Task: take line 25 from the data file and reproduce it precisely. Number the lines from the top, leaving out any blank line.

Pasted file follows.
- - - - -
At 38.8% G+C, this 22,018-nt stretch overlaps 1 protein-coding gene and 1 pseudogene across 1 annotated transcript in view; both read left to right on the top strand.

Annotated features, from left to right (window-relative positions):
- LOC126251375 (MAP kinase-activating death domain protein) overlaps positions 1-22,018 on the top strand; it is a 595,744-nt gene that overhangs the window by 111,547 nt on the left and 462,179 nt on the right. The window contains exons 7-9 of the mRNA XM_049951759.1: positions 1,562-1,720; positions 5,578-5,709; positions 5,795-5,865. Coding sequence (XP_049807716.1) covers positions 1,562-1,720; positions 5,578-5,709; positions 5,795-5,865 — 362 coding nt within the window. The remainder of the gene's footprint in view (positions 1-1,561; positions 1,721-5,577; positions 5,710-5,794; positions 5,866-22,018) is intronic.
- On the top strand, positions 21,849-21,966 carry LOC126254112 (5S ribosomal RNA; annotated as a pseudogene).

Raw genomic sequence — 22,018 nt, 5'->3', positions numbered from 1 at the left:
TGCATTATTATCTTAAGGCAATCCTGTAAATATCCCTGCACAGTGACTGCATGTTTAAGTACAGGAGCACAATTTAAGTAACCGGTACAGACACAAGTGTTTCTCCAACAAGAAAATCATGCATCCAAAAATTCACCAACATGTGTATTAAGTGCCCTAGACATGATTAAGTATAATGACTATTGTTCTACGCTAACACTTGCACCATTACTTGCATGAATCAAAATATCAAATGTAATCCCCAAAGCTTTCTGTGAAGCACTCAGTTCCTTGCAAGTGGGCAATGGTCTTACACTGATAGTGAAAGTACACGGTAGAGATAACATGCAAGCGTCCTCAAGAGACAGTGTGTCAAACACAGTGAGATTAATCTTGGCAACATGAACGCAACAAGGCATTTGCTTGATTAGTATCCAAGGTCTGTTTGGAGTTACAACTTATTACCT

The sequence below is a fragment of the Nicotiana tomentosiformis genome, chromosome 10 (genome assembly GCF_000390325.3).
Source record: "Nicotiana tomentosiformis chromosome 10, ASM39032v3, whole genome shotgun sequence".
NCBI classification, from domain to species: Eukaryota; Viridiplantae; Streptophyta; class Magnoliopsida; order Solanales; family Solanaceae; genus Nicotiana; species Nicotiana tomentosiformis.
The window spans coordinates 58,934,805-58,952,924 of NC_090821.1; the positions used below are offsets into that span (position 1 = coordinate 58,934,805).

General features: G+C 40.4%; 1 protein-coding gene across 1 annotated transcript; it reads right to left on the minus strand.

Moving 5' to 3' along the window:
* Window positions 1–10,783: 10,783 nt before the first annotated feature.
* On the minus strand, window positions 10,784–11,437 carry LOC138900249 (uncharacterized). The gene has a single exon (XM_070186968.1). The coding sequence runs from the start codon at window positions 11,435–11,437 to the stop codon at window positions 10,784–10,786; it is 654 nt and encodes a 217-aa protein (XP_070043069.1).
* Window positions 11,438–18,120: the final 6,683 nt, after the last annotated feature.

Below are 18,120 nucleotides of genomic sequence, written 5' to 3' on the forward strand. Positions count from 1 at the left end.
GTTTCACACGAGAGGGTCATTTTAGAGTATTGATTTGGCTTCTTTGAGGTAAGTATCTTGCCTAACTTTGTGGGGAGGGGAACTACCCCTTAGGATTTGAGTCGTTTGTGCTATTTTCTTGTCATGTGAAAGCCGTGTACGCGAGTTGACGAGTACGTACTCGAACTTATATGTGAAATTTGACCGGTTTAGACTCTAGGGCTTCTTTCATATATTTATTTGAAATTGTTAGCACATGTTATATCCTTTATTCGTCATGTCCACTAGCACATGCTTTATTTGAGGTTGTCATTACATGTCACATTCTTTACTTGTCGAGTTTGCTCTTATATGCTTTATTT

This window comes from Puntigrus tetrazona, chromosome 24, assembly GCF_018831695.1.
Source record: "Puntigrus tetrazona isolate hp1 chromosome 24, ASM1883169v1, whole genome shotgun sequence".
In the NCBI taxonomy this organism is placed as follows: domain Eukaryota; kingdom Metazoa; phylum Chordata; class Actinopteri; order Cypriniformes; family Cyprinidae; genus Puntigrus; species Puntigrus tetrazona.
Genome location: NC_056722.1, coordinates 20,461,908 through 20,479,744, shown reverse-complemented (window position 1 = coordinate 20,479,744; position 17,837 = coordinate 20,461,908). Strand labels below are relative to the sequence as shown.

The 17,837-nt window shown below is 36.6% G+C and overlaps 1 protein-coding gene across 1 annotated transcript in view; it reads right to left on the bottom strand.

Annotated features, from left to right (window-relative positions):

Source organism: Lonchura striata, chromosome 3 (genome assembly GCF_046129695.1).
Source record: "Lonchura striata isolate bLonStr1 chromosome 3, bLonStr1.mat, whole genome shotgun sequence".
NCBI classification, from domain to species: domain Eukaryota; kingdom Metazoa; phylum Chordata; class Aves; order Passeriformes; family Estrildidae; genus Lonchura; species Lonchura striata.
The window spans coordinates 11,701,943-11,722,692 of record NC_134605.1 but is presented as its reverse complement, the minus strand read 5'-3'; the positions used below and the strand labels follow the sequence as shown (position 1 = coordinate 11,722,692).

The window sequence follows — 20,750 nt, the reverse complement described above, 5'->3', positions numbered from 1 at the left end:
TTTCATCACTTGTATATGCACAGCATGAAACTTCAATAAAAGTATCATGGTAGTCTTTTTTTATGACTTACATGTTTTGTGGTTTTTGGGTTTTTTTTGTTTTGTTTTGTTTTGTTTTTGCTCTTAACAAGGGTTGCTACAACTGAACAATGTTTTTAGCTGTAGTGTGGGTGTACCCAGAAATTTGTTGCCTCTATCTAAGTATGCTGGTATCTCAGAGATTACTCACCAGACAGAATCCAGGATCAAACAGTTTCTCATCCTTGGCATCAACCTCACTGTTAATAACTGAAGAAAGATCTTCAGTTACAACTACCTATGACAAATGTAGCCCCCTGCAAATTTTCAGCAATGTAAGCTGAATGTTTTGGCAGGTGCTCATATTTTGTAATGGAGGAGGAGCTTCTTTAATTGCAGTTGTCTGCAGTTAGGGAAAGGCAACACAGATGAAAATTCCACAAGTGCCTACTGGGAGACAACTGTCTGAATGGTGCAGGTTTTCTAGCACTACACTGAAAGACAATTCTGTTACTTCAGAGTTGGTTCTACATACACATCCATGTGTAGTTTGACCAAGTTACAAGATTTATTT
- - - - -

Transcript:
Source record: "Lonchura striata isolate bLonStr1 chromosome 3, bLonStr1.mat, whole genome shotgun sequence".